Tuesday, December 3, 2013


By Elizabeth Stewart
Published by Annick Press
Copyright © 2012

Review by Anthony Kendrick

We all like to think that we are good people, that given the choice of standing up for someone very different from us who is in desperate need or joining in with our peers who are injuring them, that we would do the right thing. But throughout history there were a litany of people who just stood by and let bad things happen. “The Lynching of Louie Sam” is likely the story of just such an event.

It’s 1884 in the Washington territory and the settlers in more remote parts of the territory stick close together for their safety and livelihood. While life is relatively peaceful, there is still tension with the Native peoples. George Gillies and his family live in what is now Whatcom County, Washington; just miles away from the international border with Canada. One Sunday on their way to church, George and his three siblings come across the burning house of their neighbor James Bell and they find that he has been murdered. All fingers point to a native boy, Louie Sam, who had been seen in the area that day. A lynch mob is formed to get Louie Sam; George and his friend Pete are eager to follow the mob into Canada to impress their fathers and their friends. Soon however, George and his father begin to have doubts about Louie Sam’s guilt. Will they keep quiet to protect their own, or will they do what is right?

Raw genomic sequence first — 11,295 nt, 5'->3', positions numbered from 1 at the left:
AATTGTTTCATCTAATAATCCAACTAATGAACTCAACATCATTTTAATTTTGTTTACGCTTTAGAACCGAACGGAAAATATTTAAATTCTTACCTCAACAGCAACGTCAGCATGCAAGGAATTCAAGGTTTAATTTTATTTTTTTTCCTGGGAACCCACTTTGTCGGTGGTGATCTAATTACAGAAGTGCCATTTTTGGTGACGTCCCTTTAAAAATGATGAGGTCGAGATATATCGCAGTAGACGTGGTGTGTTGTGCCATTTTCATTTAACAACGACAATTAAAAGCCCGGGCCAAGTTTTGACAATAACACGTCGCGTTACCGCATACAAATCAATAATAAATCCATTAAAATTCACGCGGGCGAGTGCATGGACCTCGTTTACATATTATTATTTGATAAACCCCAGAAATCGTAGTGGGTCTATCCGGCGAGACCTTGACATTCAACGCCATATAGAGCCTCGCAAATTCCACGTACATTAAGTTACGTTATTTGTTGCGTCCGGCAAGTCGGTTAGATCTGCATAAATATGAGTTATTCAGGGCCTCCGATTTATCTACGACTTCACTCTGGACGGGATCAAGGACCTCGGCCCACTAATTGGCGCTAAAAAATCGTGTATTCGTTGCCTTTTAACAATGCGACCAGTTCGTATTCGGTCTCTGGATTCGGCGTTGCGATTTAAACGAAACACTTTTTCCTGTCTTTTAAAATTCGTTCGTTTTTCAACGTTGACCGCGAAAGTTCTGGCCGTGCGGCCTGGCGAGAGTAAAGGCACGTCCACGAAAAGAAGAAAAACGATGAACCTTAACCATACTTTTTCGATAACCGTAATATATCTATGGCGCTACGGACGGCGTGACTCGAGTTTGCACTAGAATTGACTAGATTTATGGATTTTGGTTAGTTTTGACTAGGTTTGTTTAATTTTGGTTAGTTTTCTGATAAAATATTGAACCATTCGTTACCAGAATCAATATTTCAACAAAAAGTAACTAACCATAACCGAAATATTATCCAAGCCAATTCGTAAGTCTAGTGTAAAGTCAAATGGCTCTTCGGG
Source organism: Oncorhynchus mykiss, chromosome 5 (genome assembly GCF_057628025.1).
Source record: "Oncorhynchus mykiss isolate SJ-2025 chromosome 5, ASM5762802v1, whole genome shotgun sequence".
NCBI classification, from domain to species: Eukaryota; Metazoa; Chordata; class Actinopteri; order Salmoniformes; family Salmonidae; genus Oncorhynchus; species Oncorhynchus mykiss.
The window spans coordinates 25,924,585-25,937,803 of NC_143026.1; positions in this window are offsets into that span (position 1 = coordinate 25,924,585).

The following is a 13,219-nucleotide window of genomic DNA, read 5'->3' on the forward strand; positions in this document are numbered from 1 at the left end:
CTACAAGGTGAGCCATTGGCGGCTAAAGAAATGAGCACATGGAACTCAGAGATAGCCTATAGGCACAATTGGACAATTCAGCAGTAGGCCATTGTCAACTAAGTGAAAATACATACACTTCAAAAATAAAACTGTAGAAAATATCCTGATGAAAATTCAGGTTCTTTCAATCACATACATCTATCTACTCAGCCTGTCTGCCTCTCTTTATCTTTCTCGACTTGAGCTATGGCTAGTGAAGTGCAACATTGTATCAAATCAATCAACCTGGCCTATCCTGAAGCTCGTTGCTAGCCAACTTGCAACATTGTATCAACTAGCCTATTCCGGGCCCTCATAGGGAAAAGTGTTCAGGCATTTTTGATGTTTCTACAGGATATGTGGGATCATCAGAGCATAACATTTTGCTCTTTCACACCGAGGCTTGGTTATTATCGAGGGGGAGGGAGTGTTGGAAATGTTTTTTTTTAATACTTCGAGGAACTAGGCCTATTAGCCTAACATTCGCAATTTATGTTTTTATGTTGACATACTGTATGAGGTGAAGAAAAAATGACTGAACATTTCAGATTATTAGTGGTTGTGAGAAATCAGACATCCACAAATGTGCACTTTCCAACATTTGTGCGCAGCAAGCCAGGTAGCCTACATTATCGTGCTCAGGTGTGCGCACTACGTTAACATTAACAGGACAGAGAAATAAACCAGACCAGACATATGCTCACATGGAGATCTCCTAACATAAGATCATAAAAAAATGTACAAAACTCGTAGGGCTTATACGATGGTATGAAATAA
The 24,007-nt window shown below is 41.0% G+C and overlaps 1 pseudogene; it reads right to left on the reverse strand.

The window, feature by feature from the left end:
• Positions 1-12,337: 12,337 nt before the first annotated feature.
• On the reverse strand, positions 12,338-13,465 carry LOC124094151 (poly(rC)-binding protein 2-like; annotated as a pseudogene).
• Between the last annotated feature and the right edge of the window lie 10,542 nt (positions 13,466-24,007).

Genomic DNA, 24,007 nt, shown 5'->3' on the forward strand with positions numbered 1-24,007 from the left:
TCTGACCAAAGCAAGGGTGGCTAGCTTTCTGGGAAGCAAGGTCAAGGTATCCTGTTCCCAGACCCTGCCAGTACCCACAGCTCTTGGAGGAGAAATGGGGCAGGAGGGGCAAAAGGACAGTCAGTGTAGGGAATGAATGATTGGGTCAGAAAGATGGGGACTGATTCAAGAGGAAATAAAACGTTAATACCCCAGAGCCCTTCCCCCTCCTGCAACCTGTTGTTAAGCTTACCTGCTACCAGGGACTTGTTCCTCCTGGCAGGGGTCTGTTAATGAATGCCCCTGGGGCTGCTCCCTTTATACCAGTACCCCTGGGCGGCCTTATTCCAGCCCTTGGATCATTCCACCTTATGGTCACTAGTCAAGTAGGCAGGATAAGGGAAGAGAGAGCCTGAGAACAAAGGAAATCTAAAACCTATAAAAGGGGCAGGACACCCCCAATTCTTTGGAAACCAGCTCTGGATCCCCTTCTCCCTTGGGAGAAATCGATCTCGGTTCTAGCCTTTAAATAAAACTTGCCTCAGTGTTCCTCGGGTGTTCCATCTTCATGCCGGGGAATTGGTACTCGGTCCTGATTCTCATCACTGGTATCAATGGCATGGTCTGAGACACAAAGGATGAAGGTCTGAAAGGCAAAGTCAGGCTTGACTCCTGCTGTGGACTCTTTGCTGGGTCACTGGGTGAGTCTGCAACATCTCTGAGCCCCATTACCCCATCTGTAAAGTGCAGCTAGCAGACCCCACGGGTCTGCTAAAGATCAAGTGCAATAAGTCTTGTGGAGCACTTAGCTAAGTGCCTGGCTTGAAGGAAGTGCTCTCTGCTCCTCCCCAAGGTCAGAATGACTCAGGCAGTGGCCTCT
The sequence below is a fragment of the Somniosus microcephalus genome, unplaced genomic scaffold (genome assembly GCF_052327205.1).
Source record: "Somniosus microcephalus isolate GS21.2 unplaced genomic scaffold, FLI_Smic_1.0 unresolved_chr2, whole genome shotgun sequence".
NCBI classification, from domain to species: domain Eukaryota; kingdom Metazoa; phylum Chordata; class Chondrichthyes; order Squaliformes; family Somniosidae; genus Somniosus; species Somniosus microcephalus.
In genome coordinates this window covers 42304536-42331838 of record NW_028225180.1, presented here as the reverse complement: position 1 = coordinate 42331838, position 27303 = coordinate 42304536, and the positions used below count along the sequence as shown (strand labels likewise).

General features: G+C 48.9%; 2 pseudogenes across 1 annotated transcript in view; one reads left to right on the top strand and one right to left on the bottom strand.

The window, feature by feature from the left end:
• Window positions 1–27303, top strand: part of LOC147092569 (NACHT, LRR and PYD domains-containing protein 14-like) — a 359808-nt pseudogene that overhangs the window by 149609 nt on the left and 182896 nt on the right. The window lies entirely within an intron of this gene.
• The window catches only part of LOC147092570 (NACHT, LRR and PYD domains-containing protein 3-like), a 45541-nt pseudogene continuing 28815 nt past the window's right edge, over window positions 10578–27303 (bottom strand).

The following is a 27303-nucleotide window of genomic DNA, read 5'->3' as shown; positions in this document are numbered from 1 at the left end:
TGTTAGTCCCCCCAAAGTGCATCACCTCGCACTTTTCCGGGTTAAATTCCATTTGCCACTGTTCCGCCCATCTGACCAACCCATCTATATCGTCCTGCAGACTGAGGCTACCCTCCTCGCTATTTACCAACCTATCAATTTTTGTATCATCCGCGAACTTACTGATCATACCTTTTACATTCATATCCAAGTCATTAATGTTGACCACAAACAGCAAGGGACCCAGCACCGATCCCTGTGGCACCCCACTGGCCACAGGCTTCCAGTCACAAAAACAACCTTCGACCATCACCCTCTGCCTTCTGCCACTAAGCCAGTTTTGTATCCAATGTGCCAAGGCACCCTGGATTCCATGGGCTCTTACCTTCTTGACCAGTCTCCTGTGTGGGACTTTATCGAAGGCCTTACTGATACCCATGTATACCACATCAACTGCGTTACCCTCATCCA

“The Lynching of Louie Sam” is a historical novel that is based on an actual event. While the characters in the book were real people, any of their thoughts and actions, beyond the event in question, are merely great story telling. Elizabeth Stewart has written a gripping story about racism, injustice, and conscience. It even loosely touches on the issue of bullying. I think that Stewart explores the questions involved in these issues well: Is it more important to do what is right and see justice served, or to protect your own no matter what? And do you do what’s right to ease your conscience, or do you do what’s right because it’s right?

Stewart fleshes out a very complex cast of characters, especially in George Gillies. George is fifteen; he is trying to prove to his father and his friends that he is a man. This task is difficult because his best friend, Pete, constantly reminds him that he is a year older and treats him as such. In addition he has a very impetuous younger brother who seems to struggle less with his sense of right and wrong. Part of George’s problem is that he isn’t brash like many of the men and boys he knows, but he is thoughtful. In his one instance of definitive action and brashness the situation goes awry. So what does it mean to be a man?

There is just so much to enjoy about this book. The story is sad but riveting, the characters are complex, it touches home here in the Pacific Northwest, and the story’s moral is universal when considered alongside so many tragic events from history and modern times. I highly recommend this book for adults and youth in 7th grade and up.

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